Journal Issue: Welfare to Work Volume 7 Number 1 Spring 1997
Employment and Job Stability Among AFDC Recipients
A look at employment patterns among AFDC recipients shows, first of all, that contrary to the impression conveyed by the term "welfare dependency," relatively few welfare recipients depend totally on AFDC. A 1995 study by the Institute for Women's Policy Research found that, during a two-year period, 43% of a sample of single mothers who received AFDC at some point combined welfare with earnings, either receiving both simultaneously or cycling back and forth between work and welfare.1 Making ends meet on welfare and food stamps is extremely difficult for families. In one study, more than one-third of welfare mothers interviewed said their total benefits did not cover their basic housing and food costs.2 On average, their benefits were reportedly a startling $311 less than their monthly household expenses—a shortfall of 35%. The women filled this gap partly by working and partly by contributions from family, friends, male partners, and absent fathers.
The fact that employment is a common experience for many single mothers who receive AFDC benefits is not revealed by administrative data describing the welfare caseload at any given time. In 1992, for example, administrative data showed that only 7% of mothers on AFDC were working, in contrast to the estimated 43% reported above.3 Several factors contribute to the extreme difference between these estimates. First, administrative records capture a single point in time, identifying only those who simultaneously work and receive welfare. Current welfare rules make this very difficult: In an average state, working just 20 hours a week for $5 per hour makes a recipient ineligible for AFDC benefits after just four months. Most employment occurs before women begin receiving benefits or after they leave the welfare rolls, and it is discovered only in studies that follow women over the course of a year or more. Second, longer-term AFDC recipients dominate the welfare rolls at any given time; cross-sectional estimates thus largely reflect the experiences of recipients with the most limited employment prospects.4 Finally, not all employment is reported to the welfare department, especially if the employment is intermittent or occurs in the underground economy.2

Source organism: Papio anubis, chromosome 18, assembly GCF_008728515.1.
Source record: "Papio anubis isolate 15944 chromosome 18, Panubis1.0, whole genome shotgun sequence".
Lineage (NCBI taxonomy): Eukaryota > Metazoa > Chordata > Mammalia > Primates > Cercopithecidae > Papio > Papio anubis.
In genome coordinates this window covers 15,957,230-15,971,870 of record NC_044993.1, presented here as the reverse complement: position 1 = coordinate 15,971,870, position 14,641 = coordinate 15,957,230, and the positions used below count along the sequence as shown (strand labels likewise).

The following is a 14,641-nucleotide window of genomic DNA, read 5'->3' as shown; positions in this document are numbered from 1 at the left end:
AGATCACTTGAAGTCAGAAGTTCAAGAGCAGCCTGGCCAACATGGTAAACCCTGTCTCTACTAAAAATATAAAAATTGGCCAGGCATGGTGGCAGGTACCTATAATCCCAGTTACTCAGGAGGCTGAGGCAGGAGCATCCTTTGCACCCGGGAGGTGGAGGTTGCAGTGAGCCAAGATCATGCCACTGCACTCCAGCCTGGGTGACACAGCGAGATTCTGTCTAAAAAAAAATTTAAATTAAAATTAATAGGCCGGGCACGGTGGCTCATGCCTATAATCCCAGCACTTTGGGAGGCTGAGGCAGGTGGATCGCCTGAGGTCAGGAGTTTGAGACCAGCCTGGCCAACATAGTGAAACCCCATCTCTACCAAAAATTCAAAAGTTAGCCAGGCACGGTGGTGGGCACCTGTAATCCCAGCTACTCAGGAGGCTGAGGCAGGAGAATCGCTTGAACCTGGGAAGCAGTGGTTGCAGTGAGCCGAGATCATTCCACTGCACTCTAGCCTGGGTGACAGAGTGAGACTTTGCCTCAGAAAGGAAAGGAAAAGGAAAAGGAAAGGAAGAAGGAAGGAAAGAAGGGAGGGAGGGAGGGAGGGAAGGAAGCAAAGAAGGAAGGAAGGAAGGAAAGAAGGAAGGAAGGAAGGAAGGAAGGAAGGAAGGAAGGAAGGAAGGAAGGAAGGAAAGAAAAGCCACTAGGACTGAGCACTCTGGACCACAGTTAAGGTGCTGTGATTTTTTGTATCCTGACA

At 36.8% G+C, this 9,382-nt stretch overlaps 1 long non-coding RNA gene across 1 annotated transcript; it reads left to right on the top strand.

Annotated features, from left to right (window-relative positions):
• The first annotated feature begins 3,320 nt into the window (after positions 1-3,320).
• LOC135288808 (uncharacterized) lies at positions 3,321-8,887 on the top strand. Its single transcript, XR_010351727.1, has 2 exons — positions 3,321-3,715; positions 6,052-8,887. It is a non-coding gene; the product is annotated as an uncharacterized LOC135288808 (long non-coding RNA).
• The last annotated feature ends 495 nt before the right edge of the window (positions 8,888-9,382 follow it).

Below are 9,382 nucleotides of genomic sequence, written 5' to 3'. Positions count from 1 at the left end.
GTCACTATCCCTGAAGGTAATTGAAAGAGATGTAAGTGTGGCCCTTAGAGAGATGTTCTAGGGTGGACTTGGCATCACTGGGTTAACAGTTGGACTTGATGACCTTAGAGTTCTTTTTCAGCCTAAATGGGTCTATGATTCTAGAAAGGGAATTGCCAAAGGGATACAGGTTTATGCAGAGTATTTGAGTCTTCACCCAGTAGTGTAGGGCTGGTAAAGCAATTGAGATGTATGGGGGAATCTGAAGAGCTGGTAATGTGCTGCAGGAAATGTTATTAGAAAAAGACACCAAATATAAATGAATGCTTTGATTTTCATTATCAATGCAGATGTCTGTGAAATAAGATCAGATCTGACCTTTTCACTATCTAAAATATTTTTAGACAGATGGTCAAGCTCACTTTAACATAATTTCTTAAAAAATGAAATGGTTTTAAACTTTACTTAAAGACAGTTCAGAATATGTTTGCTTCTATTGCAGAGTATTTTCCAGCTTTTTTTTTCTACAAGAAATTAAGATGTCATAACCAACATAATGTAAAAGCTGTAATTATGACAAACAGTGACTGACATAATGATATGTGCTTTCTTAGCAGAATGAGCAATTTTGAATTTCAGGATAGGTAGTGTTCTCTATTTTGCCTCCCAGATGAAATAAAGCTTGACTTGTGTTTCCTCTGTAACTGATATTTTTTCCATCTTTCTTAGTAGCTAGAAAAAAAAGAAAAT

Many women who leave welfare do so to work, and they often leave rather quickly. Current estimates of the fraction of welfare exits that result from employment (rather than from marriage, for instance) vary from about half 5,6 to two-thirds,7 depending on the sample and definitions used. The National Longitudinal Survey of Youth showed that 25% of young women on welfare left the AFDC rolls for employment within a year,5 and 41% by the end of five years. Relying solely on agency records can yield a very different estimate of employment exits; in one case, agency records indicated that 4% of welfare exits were due to employment, but surveys estimated the rate at 54%.8,9 Recipients often fail to report that they are working when they request termination of their benefits, and agency staff sometimes do not properly record the reason that is given. As a result, the frequency with which AFDC recipients leave welfare for work can be substantially underestimated.
The jobs welfare recipients find, however, generally do not last very long, and returns to welfare are common. Studies have found that between 25% and 40% of the women who left welfare for work were back on AFDC within a year.5,10-12 Studies that examine job loss among former welfare recipients, regardless of whether they return to the welfare system or not, find even higher rates of job loss. Researchers at Project Match, a program that provides long-term, individualized employment services to AFDC recipients from the Cabrini-Green community in Chicago, found that 57% of employed participants lost their first job within six months.13 A study of the Massachusetts Employment and Training (ET) Choices Program in the 1980s found that, 12 to 16 months after leaving welfare for a job, 62% of participants had lost their first job, and almost half of those who had lost jobs remained unemployed.14
The pattern of rapid job acquisition and rapid job loss often repeats as low-income women return to welfare and then search for another job. This pattern is vividly portrayed in Table 1, which shows the employment patterns of a sample of AFDC recipients who found jobs in Portland, Oregon, in 1994–1995 and who were followed for a minimum of six months.15 There, 57% of those who found a second job also lost that one, but 69% of those women then went on to find a third job within the 6 to 12 months studied.
Job instability appears to be more common among women who turn to the welfare system for support than among those who never do. Information from the National Longitudinal Survey of Youth indicates that between ages 18 and 28, welfare recipients were almost as likely as nonrecipients to work. On the other hand, as Table 2 shows, they kept jobs for shorter periods, had longer periods between jobs, and spent only half as much time in the labor force over a 10-year period.